The postwar years were a bleak time for European automakers, including Germany’s BMW. Its factories in East Germany were taken over by the Soviet Union, while those under Allied control in the west were prohibited from manufacturing new automobiles or motorcycles. Such rules didn’t stop a group of enterprising former BMW executives, who began building racing and sports cars under the Veritas name in 1947. Fewer than 80 Veritas automobiles were reportedly built before production ended in 1950, making the 1950 Veritas Scorpion cabriolet set to cross the Bonhams auction stage on March 7 a rare find indeed.
Veritas, or more accurately the Veritas Works Joint Venture for Sports and Racing Cars, was founded in May 1947 by Ernst Loof (the former head of BMW’s racing division), Lorenz Dietrich (BMW’s former sales manager), and Georg Meier (a successful motorcycle and automobile racer in the prewar years). Initially, the firm was located in Hausern, in the American sector, which presented a unique set of challenges. The construction of new cars or new engines above 1 liter in displacement was verboten, so the trio focused its energies on obtaining as many prewar BMW 328s and components as it could.
In the firm’s early days, customers were required to bring a derelict BMW 328 (or, minimally, the engine and transmission from a BMW 328) to its modest factory. There, Veritas would rebuild the inline six-cylinder engine, fitting a custom-ground camshaft and new cylinder head with larger valves, before adding a single-seat body. Two weeks – and DM35,000 – later, buyers could pick up their for-competition-use-only BMW-Veritas roadsters.
BMW soon learned of this and strenuously objected to the use of its name in association with the effort. Perhaps the firm shouldn’t have been so hasty, since Veritas’s first customer, Karl Kling, drove his car to a win at Hockenheim, later collecting the 1947 German 2.0-liter championship. Veritas would repeat as champion in this category in 1948-’49 as well, giving rise to the firm’s early reputation as a giant killer on the race track.
In March 1948, Veritas relocated from Hausern to Messkirch, located in the French sector. By year end, the firm had produced 17 racing cars, each built to the customer’s standards and requirements. Ultimately, however, success hinged on building Veritas models for the road, and in 1949 the company produced the Veritas Comet, a thinly disguised – but road-legal – variant of its Veritas RS competition cars.
Later models, including the Veritas Scorpion cabriolet and the Veritas Saturn 2+2 coupe, were more sophisticated and more comfortable. Coachbuilder Spohn provided aluminum bodies, and engines were sourced from BMW, with buyers able to choose from a 55-hp six from the BMW 326 or an 80-hp six from the BMW 328 (though the Comet sports coupe could reportedly be ordered with an engine producing up to 150 hp).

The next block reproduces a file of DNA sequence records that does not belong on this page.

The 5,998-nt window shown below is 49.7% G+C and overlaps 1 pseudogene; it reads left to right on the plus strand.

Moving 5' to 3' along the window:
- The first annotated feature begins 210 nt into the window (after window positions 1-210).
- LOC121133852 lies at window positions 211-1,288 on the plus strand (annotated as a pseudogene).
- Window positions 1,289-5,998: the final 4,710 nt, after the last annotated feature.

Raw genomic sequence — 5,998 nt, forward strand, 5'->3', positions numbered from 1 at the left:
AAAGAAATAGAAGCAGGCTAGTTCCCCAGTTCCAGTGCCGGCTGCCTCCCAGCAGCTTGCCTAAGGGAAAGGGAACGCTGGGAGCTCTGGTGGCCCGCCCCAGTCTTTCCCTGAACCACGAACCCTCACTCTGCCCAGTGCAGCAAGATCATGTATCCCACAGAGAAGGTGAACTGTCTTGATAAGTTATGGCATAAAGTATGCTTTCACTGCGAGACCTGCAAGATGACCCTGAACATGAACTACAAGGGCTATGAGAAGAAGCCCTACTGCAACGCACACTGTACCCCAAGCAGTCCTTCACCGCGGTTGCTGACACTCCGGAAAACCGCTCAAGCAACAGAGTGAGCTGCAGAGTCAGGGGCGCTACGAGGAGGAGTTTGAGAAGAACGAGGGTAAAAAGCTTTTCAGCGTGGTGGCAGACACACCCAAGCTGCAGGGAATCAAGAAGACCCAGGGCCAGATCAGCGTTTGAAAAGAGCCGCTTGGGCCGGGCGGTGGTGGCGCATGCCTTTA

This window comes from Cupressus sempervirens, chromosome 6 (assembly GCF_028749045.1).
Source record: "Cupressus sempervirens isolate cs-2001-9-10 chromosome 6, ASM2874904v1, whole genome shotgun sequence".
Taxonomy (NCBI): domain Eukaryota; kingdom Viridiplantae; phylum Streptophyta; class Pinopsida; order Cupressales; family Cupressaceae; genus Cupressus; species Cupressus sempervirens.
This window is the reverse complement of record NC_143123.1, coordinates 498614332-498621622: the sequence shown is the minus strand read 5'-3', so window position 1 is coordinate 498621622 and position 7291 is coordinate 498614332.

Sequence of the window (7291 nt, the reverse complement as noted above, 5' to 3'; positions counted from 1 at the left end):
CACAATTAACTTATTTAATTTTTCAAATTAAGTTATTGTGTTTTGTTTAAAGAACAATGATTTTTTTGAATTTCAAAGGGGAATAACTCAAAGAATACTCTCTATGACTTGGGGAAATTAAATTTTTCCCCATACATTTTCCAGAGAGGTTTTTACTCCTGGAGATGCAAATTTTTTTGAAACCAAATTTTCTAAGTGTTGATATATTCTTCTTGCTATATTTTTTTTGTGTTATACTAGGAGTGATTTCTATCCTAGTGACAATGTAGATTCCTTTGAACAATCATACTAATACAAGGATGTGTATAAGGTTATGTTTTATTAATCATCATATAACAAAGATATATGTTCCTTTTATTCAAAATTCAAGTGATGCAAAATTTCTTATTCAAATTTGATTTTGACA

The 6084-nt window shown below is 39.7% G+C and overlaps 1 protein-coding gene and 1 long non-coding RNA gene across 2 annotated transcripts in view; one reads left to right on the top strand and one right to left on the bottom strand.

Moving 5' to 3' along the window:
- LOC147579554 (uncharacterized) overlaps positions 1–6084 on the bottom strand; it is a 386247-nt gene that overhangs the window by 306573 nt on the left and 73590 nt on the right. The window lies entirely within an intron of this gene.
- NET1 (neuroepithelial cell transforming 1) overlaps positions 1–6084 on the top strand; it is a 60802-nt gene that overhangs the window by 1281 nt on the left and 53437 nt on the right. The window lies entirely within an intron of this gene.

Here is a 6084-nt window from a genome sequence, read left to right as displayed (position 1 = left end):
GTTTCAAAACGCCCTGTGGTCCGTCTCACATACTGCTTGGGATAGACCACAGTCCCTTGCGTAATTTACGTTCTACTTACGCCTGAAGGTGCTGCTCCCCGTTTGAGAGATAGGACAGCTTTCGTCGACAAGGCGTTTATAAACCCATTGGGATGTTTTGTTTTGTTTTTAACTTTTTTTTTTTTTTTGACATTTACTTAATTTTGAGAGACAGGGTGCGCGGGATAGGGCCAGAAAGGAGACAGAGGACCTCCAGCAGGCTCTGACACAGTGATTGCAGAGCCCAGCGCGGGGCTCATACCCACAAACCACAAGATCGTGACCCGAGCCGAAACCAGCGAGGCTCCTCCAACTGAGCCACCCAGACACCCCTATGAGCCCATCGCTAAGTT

In 1949, Veritas moved again, this time to Rastatt, setting up a new factory with the help of the local government. BMW engines were soon replaced by a new 1988-cc inline six-cylinder engine designed by Erik Zipprich and built by Heinkel, but the design wasn’t tested sufficiently before being deployed. Early customers reported problems, but this didn’t stop Veritas from taking orders for over 200 automobiles at the 1950 Geneva Auto Show. The new engine turned out to be the least of the firm’s worries; without sufficient capital to procure parts (and denied further credit by the Baden state government), Veritas could not produce the cars on order.
From this point, Veritas split more or less in two. Dietrich remained in Rastatt, rebodying Dyna-Panhards with bodies from Baur of Stuttgart and selling these as the Dyna Veritas. Loof moved on to the Nürburgring, where he set up shop in the old Auto Union facility, tuning racing cars and announcing a line of Heinkel-powered cars under the Veritas-Nürburgring name (with very little success).
The history of chassis 5095, the 1950 Veritas Scorpion to be sold in Florida, is largely unknown. Any production records from Veritas in its three primary locations have been lost to history, and experts project the firm built just 78 cars in total (excluding the Dyna Veritas and Veritas-Nürburgring models). At some point in its history, the original engine was replaced by a two-carburetor version from a BMW 327, though it’s also possible – based upon available components – that this (or a comparable engine) was installed at the factory.
The car was given a comprehensive restoration in the early 1990s, when it was finished in the current shade of medium blue with a brown interior. To enjoy the car on modern roads, one owner installed a modern radiator and electric fans, along with an oil cooler. More recently, the Scorpion was recommissioned by BMW Classic, which addressed existing mechanical and cosmetic issues, carrying out what’s described as a sympathetic restoration. As offered, the car comes with German registration documents, invoices detailing the work carried out by BMW Classic and an inspection report dated April 2018.
Bonhams predicts a selling price between $350,000 – $400,000 when the 1950 Veritas Scorpion cabriolet crosses the auction stage at Amelia Island. For comparison, a period-correct 1949 Veritas Scorpion, which earned a third-in-class ribbon at Pebble Beach in 1992, sold at a 2015 Bonhams auction for $907,500.
For more details on the upcoming Amelia Island sale, visit Bonhams.com.